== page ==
Brilliant blue sky & hot Autumn sun today (Friday). How lovely to be sat basking in the garden.
The term Indian summer reached England in the 19th century, during the heyday of the British Raj in India. This led to the mistaken belief that the term referred to the Indian subcontinent. In fact, the Indians in question were probably the Native Americans.
The term Indian summer is first recorded in Letters From an American Farmer, in 1778.
“Then a severe frost succeeds which prepares it to receive the voluminous coat of snow which is soon to follow; though it is often preceded by a short interval of smoke and mildness, called the Indian Summer.”Michel-Guillaume-Jean de Crèvecoeur:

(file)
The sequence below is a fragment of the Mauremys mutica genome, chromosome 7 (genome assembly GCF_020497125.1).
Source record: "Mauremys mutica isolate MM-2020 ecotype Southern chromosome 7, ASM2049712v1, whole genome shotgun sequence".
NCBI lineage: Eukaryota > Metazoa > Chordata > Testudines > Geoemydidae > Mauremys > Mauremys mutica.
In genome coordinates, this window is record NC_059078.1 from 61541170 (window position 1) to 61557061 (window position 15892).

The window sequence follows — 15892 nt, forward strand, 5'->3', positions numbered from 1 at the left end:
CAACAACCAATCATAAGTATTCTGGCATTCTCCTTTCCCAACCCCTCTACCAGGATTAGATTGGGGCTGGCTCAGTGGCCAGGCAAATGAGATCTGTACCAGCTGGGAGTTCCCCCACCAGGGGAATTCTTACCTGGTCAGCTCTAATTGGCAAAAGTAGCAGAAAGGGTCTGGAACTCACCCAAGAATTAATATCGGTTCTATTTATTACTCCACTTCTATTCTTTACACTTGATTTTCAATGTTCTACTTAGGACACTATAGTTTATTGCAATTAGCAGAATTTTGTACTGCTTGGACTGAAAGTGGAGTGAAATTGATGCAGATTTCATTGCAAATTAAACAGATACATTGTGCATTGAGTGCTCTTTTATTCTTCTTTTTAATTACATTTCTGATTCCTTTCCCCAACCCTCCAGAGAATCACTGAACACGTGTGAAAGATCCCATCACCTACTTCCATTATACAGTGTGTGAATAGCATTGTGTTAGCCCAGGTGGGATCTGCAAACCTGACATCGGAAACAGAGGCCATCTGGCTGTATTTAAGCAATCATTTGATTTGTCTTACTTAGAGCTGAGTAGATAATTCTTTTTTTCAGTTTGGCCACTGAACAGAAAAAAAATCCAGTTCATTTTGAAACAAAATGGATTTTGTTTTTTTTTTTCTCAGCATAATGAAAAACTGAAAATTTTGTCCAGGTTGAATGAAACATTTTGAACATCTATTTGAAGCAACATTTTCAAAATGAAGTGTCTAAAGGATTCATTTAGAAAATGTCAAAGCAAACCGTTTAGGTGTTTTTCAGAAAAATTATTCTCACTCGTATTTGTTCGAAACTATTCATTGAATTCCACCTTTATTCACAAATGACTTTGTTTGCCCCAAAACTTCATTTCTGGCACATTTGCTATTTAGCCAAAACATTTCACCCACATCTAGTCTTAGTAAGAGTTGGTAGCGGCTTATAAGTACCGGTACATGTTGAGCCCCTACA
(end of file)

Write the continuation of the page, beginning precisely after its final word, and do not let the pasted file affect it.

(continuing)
The English already had names for the phenomenon – St. Luke’s Summer, St. Martin’s Summer or All-Hallown Summer and the French also referred to l’été de la Saint-Martin.
These have now all but disappeared and, like the rest of the world, the term Indian summer has been used in the UK for at least a century.
I think I prefer the term All Hallown Summer.
“An Indian summer crept stealthily over his closing days.”Thomas De Quincy, 1855